All 1 Baroness Noakes contributions to the Social Security (Up-rating of Benefits) Act 2021

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Wed 13th Oct 2021
Social Security (Up-rating of Benefits) Bill
Lords Chamber

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Social Security (Up-rating of Benefits) Bill Debate

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Department: Foreign, Commonwealth & Development Office

Social Security (Up-rating of Benefits) Bill

Baroness Noakes Excerpts
Baroness Noakes Portrait Baroness Noakes (Con)
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My Lords, I do not like breaking manifesto commitments, so my support for the Bill is tinged with regret, but I do wholeheartedly support it. I am clear that Covid has created significant complications for the triple lock two years running. Last year, as we have heard, earnings growth was negative, which under the law should have resulted in a zero increase in pensions. My right honourable friend the Secretary of State for Work and Pensions brought legislation to ignore that and awarded a 2.5% increase. This year she has faced artificially high earnings growth and has wisely chosen to ignore that too, so she will make the determination based on the higher of 2.5% and CPI inflation. We should not look at this year in isolation.

I agree with my noble friend Lady Stowell, that the Bill is fair. In particular, it is fair to pensioners, whose income will be protected in real terms. Last year, their income increased above the rate of CPI inflation. This year it will be no worse than CPI inflation. Next year we should be able to return to the normal formula, so that if earnings growth continues, pensioners too will benefit. Noble Lords will know that this Government are committed to a high-wage economy, not a low-wage one. This is good news not only for those in work but also, through the triple lock, for pensioners as well.

While I support what the Government are doing in the Bill, I have never been keen on the triple lock, mainly because I believe that writing formulae into legislation is just a recipe for trouble. The last two years, in relation to pensions, are proof of that. We need to stop virtue signalling in legislation because good intentions often collide with reality and corrective legislation then serves to magnify the problem. So, I would take it out of legislation.

Some have tried to make a case that pensioners are particularly badly treated and that pensioner poverty is increasing, but those who do that tend to use selective measures of relative poverty and are highly selective about segments of the total pensioner population. If we look at absolute measures of poverty, there are 200,000 fewer pensioners living in absolute poverty than there were 10 years ago. We will probably never eliminate relative poverty, but we can and should focus on absolute poverty.

In addition, we should not look only to the basic state pension to ensure that pensioners receive an adequate income. In the long run, access to further pension income, by virtue of automatic enrolment, should be a significant element of pensioner income. In the short term, as other noble Lords have referred to, pension credit is important. As the noble Baroness, Lady Drake, pointed out, it is important not only for the increased income that it gives to some of the poorest old people, but also because it acts as a gateway to further significant benefits. It is therefore a real shame that the latest estimates from DWP show that nearly £2 billion each year is unclaimed and 1 million households are losing out.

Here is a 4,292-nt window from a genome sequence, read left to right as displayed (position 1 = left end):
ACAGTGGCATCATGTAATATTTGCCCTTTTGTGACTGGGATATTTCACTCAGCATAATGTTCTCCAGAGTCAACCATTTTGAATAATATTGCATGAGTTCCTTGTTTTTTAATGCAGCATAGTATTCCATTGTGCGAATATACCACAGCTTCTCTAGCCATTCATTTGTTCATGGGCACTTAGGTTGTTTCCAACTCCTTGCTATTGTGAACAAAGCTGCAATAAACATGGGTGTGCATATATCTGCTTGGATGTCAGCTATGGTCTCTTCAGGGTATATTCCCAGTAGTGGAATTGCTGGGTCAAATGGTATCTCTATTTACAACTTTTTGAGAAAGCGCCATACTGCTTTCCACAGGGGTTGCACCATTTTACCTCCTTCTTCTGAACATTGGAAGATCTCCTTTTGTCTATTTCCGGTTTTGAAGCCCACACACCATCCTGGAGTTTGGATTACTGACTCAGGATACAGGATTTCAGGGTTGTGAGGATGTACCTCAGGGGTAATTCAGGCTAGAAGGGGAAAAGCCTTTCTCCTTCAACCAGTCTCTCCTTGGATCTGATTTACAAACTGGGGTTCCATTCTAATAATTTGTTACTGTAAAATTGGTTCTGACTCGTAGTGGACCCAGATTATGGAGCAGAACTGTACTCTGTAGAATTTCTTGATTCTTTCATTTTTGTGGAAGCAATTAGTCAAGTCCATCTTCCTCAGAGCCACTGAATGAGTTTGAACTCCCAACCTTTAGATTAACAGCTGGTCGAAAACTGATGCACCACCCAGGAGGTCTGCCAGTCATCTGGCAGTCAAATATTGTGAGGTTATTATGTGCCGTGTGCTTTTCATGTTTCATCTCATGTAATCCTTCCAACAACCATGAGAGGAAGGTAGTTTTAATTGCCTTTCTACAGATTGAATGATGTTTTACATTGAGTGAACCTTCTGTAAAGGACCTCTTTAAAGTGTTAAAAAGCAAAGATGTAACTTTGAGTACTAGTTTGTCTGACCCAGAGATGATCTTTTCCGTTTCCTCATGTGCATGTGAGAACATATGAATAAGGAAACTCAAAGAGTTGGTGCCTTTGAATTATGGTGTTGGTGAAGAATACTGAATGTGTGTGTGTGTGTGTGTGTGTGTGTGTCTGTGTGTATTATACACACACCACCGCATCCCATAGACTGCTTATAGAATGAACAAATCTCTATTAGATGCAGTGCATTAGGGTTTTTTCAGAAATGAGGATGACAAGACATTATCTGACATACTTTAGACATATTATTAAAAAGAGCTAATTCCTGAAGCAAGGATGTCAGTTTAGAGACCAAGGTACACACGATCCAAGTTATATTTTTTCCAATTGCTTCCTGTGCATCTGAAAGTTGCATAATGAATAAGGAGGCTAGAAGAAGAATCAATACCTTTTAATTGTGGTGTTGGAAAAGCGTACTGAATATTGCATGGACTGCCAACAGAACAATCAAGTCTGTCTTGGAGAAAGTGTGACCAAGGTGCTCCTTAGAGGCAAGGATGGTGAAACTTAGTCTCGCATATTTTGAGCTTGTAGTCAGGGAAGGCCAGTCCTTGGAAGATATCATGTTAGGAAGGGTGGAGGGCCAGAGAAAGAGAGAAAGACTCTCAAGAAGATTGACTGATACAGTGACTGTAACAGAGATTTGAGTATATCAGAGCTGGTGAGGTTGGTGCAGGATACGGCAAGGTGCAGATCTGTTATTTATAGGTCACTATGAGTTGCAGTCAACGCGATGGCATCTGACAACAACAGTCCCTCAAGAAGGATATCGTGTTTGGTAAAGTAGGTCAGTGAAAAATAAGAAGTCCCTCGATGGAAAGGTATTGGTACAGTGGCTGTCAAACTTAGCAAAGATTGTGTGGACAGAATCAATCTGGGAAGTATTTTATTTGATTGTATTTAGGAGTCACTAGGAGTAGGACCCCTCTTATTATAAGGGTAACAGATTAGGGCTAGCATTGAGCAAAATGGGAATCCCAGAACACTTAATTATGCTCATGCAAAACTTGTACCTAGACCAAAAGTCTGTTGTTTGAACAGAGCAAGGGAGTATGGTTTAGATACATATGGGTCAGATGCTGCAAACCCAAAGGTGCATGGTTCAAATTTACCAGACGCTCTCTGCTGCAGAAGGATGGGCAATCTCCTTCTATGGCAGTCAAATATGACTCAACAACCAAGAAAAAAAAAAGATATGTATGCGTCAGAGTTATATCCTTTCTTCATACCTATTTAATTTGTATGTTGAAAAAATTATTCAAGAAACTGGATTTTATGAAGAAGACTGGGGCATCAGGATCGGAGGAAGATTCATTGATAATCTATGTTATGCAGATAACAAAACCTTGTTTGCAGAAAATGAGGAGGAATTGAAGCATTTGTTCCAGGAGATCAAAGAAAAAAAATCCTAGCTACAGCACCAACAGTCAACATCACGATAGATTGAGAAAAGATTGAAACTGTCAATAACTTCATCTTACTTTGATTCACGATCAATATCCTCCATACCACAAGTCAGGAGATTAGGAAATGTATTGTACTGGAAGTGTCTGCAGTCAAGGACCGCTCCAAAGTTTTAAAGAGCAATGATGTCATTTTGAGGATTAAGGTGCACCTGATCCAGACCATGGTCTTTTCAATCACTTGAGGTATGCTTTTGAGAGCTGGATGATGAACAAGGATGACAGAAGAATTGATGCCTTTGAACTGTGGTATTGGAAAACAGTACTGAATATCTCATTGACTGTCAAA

I took part in the pension credit legislation when it was introduced in your Lordships’ House almost exactly 20 years ago. Two highly expert and redoubtable Baronesses—both no longer with us, sadly—were on the Labour Benches. On the Front Bench was Baroness Hollis of Heigham and behind her was Baroness Castle of Blackburn. Baroness Castle disliked means-tested benefits and knew that pensioners in particular worried about the stigma attached to claiming benefits. She worried—and she was very worried—that 20% would go unclaimed, a figure in line with other similar benefits at the time. Baroness Hollis refused to give the Government’s estimate for pension credit take-up. Baroness Castle must be turning in her grave at the fact that nearly 40% do not claim.

On our Benches, we pressed Baroness Hollis to say how the Government would ensure that pensioners got what they were entitled to without the Government incurring massive administrative costs. It is fair to say that we got no sensible answer to that question at the time and I believe that it still needs to be answered. The Government have said all the right things but I am not sure that their record on this is one to be proud of. Can my noble friend the Minister say what the Government’s strategy is for pension credit uptake and when we will see real improvements in the rate?

Covid-19—or rather the Government’s response to it—has had a massive negative impact on our economy that cannot be ignored. Support to individuals and businesses has cost over £400 billion and debt has risen to around 100% of GDP. While the economy is now recovering well, there is a lot of work to do to restore economic and fiscal health. In the meantime, the Government are going to have to make some hard decisions. In relation to this Bill, I believe that the Government have got it right with the state pension. It is a fair increase and a fair outcome for taxpayers.

Before concluding, I must say something about the universal credit uplift because several noble Lords have tried to drag the issue of its removal into this Bill. I believe that is a category error. It is quite unrelated to the level of the state pension and I sincerely hope that noble Lords will respect the narrow purpose of this Bill and not try to impede its passage towards Royal Assent.